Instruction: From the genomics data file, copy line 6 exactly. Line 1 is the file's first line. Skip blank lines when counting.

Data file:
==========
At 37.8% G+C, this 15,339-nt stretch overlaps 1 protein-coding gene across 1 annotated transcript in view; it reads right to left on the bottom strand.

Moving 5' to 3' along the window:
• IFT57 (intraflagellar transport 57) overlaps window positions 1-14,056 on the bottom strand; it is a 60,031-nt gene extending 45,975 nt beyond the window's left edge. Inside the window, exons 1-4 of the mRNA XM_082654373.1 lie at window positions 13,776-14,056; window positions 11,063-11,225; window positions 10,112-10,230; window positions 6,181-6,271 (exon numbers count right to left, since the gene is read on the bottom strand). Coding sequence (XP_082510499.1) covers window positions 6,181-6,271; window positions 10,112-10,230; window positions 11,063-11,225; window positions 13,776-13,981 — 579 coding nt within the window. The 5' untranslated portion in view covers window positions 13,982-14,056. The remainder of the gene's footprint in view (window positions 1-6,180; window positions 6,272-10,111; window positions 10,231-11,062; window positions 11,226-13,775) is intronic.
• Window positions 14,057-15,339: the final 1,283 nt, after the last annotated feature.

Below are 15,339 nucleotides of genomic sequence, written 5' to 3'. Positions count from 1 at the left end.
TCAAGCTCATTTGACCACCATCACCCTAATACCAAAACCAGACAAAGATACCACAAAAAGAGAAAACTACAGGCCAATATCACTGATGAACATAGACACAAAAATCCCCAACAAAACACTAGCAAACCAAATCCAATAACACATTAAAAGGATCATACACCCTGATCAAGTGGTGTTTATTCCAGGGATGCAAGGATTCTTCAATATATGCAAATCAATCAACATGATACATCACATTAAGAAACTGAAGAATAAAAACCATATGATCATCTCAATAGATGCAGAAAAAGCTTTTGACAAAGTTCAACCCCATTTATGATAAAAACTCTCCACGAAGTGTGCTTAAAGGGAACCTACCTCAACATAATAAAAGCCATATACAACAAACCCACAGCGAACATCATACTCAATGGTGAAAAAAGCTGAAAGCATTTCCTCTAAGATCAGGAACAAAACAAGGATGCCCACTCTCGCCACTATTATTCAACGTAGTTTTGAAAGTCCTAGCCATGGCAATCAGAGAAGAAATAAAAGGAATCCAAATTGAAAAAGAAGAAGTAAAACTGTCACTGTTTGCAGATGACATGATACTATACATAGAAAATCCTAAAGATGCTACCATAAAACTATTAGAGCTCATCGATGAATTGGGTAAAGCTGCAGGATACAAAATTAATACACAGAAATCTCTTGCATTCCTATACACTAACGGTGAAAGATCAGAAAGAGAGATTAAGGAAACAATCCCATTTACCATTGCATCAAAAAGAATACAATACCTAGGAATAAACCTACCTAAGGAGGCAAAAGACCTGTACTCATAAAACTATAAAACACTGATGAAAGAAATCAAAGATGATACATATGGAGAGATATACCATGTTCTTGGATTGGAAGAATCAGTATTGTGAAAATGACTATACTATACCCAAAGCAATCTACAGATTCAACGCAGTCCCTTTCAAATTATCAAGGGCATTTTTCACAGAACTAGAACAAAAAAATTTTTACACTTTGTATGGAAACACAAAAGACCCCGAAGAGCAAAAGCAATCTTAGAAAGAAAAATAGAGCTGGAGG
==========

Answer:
TCAAGCTCATTTGACCACCATCACCCTAATACCAAAACCAGACAAAGATACCACAAAAAGAGAAAACTACAGGCCAATATCACTGATGAACATAGACACAAAAATCCCCAACAAAACACTAGCAAACCAAATCCAATAACACATTAAAAGGATCATACACCCTGATCAAGTGGTGTTTATTCCAGGGATGCAAGGATTCTTCAATATATGCAAATCAATCAACATGATACATCACATTAAGAAACTGAAGAATAAAAACCATATGATCATCTCAATAGATGCAGAAAAAGCTTTTGACAAAGTTCAACCCCATTTATGATAAAAACTCTCCACGAAGTGTGCTTAAAGGGAACCTACCTCAACATAATAAAAGCCATATACAACAAACCCACAGCGAACATCATACTCAATGGTGAAAAAAGCTGAAAGCATTTCCTCTAAGATCAGGAACAAAACAAGGATGCCCACTCTCGCCACTATTATTCAACGTAGTTTTGAAAGTCCTAGCCATGGCAATCAGAGAAGAAATAAAAGGAATCCAAATTGAAAAAGAAGAAGTAAAACTGTCACTGTTTGCAGATGACATGATACTATACATAGAAAATCCTAAAGATGCTACCATAAAACTATTAGAGCTCATCGATGAATTGGGTAAAGCTGCAGGATACAAAATTAATACACAGAAATCTCTTGCATTCCTATACACTAACGGTGAAAGATCAGAAAGAGAGATTAAGGAAACAATCCCATTTACCATTGCATCAAAAAGAATACAATACCTAGGAATAAACCTACCTAAGGAGGCAAAAGACCTGTACTCATAAAACTATAAAACACTGATGAAAGAAATCAAAGATGATACATATGGAGAGATATACCATGTTCTTGGATTGGAAGAATCAGTATTGTGAAAATGACTATACTATACCCAAAGCAATCTACAGATTCAACGCAGTCCCTTTCAAATTATCAAGGGCATTTTTCACAGAACTAGAACAAAAAAATTTTTACACTTTGTATGGAAACACAAAAGACCCCGAAGAGCAAAAGCAATCTTAGAAAGAAAAATAGAGCTGGAGG